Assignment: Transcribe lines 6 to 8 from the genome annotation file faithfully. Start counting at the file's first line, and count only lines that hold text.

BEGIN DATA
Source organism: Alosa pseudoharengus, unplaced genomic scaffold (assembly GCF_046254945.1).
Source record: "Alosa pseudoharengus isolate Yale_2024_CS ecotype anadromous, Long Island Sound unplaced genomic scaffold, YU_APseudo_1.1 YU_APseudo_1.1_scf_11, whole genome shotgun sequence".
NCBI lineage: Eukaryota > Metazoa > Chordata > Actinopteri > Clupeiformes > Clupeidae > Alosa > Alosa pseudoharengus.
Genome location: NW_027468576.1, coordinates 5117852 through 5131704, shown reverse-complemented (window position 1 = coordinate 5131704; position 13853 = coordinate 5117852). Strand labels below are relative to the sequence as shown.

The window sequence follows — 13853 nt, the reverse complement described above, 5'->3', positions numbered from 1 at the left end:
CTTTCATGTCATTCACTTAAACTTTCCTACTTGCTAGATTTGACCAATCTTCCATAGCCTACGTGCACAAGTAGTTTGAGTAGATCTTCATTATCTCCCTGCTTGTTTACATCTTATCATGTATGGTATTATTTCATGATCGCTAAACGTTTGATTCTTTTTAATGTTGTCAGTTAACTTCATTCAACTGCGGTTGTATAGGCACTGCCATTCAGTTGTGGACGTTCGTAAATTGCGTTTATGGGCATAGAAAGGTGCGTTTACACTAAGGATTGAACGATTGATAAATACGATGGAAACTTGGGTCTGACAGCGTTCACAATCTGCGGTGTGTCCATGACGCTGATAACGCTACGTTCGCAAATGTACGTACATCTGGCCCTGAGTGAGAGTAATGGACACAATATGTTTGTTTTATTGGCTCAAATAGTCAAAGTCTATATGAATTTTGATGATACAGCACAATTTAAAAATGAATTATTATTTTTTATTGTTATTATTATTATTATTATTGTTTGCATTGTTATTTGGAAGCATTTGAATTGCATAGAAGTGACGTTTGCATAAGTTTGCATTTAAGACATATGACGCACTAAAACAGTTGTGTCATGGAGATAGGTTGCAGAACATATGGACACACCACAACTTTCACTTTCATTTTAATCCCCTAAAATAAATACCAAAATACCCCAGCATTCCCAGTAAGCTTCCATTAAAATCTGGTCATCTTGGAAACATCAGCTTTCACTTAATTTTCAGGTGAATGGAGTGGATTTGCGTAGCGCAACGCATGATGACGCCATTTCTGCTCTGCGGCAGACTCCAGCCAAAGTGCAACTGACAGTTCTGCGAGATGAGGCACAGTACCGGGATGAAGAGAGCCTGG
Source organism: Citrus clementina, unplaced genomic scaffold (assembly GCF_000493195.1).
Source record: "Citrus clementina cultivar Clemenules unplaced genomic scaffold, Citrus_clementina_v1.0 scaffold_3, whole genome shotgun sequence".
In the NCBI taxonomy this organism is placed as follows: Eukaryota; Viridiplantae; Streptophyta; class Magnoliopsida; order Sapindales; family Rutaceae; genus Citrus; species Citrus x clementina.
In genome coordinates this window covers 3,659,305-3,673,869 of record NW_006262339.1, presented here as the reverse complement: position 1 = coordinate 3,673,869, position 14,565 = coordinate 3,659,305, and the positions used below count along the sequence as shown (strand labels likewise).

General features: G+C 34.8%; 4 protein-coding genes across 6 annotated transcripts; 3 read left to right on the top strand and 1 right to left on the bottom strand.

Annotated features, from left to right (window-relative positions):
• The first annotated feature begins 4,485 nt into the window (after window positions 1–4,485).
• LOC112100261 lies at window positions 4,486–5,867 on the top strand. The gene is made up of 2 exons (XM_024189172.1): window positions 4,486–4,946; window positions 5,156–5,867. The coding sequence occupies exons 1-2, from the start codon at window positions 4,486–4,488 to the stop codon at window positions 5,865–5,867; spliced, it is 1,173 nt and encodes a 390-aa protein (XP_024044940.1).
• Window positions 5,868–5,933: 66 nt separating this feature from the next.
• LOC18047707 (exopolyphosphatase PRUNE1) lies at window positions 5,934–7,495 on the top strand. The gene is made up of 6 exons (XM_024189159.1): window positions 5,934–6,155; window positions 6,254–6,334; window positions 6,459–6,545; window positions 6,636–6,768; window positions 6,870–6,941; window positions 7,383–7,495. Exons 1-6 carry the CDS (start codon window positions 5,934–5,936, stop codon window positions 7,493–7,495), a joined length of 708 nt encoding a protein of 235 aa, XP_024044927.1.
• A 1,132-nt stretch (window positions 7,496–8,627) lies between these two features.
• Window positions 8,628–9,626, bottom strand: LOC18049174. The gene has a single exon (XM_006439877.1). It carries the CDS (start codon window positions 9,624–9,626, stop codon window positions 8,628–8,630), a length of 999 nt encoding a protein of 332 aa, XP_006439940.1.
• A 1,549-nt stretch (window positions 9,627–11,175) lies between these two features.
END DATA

CTTTCATGTCATTCACTTAAACTTTCCTACTTGCTAGATTTGACCAATCTTCCATAGCCTACGTGCACAAGTAGTTTGAGTAGATCTTCATTATCTCCCTGCTTGTTTACATCTTATCATGTATGGTATTATTTCATGATCGCTAAACGTTTGATTCTTTTTAATGTTGTCAGTTAACTTCATTCAACTGCGGTTGTATAGGCACTGCCATTCAGTTGTGGACGTTCGTAAATTGCGTTTATGGGCATAGAAAGGTGCGTTTACACTAAGGATTGAACGATTGATAAATACGATGGAAACTTGGGTCTGACAGCGTTCACAATCTGCGGTGTGTCCATGACGCTGATAACGCTACGTTCGCAAATGTACGTACATCTGGCCCTGAGTGAGAGTAATGGACACAATATGTTTGTTTTATTGGCTCAAATAGTCAAAGTCTATATGAATTTTGATGATACAGCACAATTTAAAAATGAATTATTATTTTTTATTGTTATTATTATTATTATTATTGTTTGCATTGTTATTTGGAAGCATTTGAATTGCATAGAAGTGACGTTTGCATAAGTTTGCATTTAAGACATATGACGCACTAAAACAGTTGTGTCATGGAGATAGGTTGCAGAACATATGGACACACCACAACTTTCACTTTCATTTTAATCCCCTAAAATAAATACCAAAATACCCCAGCATTCCCAGTAAGCTTCCATTAAAATCTGGTCATCTTGGAAACATCAGCTTTCACTTAATTTTCAGGTGAATGGAGTGGATTTGCGTAGCGCAACGCATGATGACGCCATTTCTGCTCTGCGGCAGACTCCAGCCAAAGTGCAACTGACAGTTCTGCGAGATGAGGCACAGTACCGGGATGAAGAGAGCCTGG
Source organism: Citrus clementina, unplaced genomic scaffold (assembly GCF_000493195.1).
Source record: "Citrus clementina cultivar Clemenules unplaced genomic scaffold, Citrus_clementina_v1.0 scaffold_3, whole genome shotgun sequence".